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Blankhiker - Pacific Crest Trail Journal - 2017

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Blankhiker
City: Prescott Valley
State: AZ
Country: USA
Begins: Jul 27, 2017
Direction: Northbound

Daily Summary
Date: Sun, Oct 1st, 2017
Start: Prescott Valley, AZ
End: Prescott Valley, AZ
Daily Distance: 0
Trip Distance: 515.8

Journal Stats
Entry Visits: 134
Journal Visits: 4,918
Guestbook Views: 36
Guestbook Entrys: 4

Pacific Crest Trail Map

Thoughts back at home

Our initial post listed some reasons we had decided to hike the Washington portion of the PCT northbound but we discovered some additional reasons as we hiked.

1. 1. The scenery gets better as you head north.

2. 2. Hopefully some of the trail maintenance will be done before you get there as was the case with us and boy did we thank God for those folks.

3. 3. In a normal year you can start earlier going north and the bugs, wildflowers and potential for storms are better. The mosquitoes and flies were mostly not an issue for the second half of the hike but the SOBO hikers we spoke to had bug woes for all of Washington. We also had wildflowers for most of the hike since the elevation gets progressively higher overall.

4. 4. Although not an issue for us because we live at 5,000 feet elevation, heading north would give you a chance to acclimate if you were only hiking Washington.

Our biggest regret of the hike was not taking a full day off in Stehekin. There is plenty to do and many people would not visit again. We would stay two nights at the Stehekin Valley Ranch if we had it to do over again although the campground in Stehekin sounded nice also. I was concerned that the bugs and/or the weather would make another night of camping not very restful (not an issue when we arrived) and that staying at the Ranch would be inconvenient since it is not located in the town where luxuries like laundry were located. Turns out the Ranch has laundry and we heard great reviews of their food and even how clean the shared showers are. They also have a great shuttle bus that we inadvertently rode to take you to see the sites including the falls, garden and the bakery. (If you want the story on our transportation, check out our Stehekin post on August 30th.) Our second regret would be not buying more from the bakery. Some hikers packed out bakery goodies and we were oh so jealous - don’t miss it!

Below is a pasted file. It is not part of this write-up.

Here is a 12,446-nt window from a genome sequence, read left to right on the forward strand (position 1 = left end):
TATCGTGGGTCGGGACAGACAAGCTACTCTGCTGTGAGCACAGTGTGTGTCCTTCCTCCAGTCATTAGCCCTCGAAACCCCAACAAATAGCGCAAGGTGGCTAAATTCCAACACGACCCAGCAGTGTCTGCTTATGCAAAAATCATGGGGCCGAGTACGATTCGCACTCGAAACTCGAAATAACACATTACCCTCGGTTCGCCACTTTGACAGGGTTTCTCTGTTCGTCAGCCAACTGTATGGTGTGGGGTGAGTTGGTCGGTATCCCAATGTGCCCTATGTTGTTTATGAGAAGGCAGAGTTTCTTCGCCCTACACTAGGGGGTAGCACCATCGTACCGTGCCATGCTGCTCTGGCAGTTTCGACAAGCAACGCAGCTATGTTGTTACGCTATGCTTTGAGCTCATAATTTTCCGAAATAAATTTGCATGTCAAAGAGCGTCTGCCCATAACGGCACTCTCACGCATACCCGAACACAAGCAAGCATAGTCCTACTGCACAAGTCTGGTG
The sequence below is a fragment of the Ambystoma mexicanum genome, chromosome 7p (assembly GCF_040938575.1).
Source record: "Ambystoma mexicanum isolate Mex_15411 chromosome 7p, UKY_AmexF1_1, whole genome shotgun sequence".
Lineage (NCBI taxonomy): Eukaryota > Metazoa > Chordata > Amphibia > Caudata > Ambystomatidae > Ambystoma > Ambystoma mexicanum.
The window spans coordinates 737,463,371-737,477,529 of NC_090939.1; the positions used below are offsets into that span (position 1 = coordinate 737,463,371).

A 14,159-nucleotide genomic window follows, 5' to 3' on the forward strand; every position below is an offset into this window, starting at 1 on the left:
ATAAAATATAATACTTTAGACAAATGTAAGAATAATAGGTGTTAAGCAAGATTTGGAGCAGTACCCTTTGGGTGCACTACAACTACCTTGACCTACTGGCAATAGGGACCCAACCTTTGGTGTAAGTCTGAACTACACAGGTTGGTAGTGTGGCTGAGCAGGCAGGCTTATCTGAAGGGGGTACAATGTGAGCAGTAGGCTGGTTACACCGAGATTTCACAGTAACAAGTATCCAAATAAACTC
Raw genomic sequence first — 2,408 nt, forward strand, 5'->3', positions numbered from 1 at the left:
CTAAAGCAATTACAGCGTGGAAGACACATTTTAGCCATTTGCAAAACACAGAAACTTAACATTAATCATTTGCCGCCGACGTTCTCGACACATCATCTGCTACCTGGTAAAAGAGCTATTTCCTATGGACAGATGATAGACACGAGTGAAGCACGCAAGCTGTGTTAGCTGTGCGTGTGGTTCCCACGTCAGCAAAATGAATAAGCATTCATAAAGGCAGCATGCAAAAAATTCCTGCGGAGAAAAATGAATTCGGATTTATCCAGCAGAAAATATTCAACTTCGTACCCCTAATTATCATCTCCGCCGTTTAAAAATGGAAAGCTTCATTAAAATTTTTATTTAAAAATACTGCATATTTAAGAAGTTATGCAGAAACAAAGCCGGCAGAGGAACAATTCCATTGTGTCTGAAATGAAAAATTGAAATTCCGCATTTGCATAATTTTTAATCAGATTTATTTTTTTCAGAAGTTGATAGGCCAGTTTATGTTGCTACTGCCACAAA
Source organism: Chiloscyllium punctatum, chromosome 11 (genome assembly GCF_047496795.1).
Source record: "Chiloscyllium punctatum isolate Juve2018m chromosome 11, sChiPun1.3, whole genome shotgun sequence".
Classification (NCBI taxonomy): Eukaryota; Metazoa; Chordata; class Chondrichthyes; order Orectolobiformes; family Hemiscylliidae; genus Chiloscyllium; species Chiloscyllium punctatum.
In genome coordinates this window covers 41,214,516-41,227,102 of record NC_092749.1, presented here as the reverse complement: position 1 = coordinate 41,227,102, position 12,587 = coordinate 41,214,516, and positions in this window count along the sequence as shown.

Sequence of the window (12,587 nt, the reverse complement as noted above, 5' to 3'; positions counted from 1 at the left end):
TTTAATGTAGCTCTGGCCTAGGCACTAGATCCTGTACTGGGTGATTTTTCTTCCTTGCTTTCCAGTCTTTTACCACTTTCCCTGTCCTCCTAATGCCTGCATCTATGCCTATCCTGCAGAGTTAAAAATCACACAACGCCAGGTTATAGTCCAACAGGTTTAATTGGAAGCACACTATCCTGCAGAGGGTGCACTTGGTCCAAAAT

Gear:

We were really happy to have our mosquito head nets especially in the Indian Heaven Wilderness. If possible, walk the twenty miles through it in one day to avoid most of the mosquito plague. Wish we had been warned!

Washington had a hot, dry summer which was bad for fires and so we only used our rain pants one day other than to keep the mosquitoes off in the Indian Heaven Wilderness. That said, we would never go on a hike of this length without some kind of rain gear. Our sleeping bags were also too hot most of the hike but that may not have been the case in a more normal weather year.

It was surprisingly dusty so we used more wet wipes than expected but again that may not have been such an issue if it had rained more.

The PCT in Washington was easy on the shoe tread and the Tyvek ground sheet compared to other hikes we’ve done.

We were glad to have mailed ourselves supply boxes because the supply opportunities were limited and expensive in the small towns.

The Cascades are very pretty and the people we met from Washington expressed love for their state and were ready to suggest other great sights to visit. The resupply towns were friendly and welcoming to hikers even when they seemed to overrun the place like in Trout Lake. It was awesome to see Washington’s iconic mountains and the abundance of wildflowers and to eat berries right off the trail. Our biggest disappointment was that we were rarely able to camp alone and away from the trail. The foliage in Washington is so dense that we were limited to the campsites listed in the guide info and even added two miles to a day early on when we attempted to plan our stop from the topo only. This was also the most populated hike we have done which unfortunately brought more trash, toilet paper and unburied waste to the trail too. Support or volunteer with the Pacific Crest Trail Association if you can as they are attempting to educate hikers through the Crest Runners program and they work tirelessly to maintain this beautiful trail.

Contact us if we might be able to answer questions. Happy hiking!

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Journal Photo

Pacific Crest Trail 2017

Tom & Alicia

 

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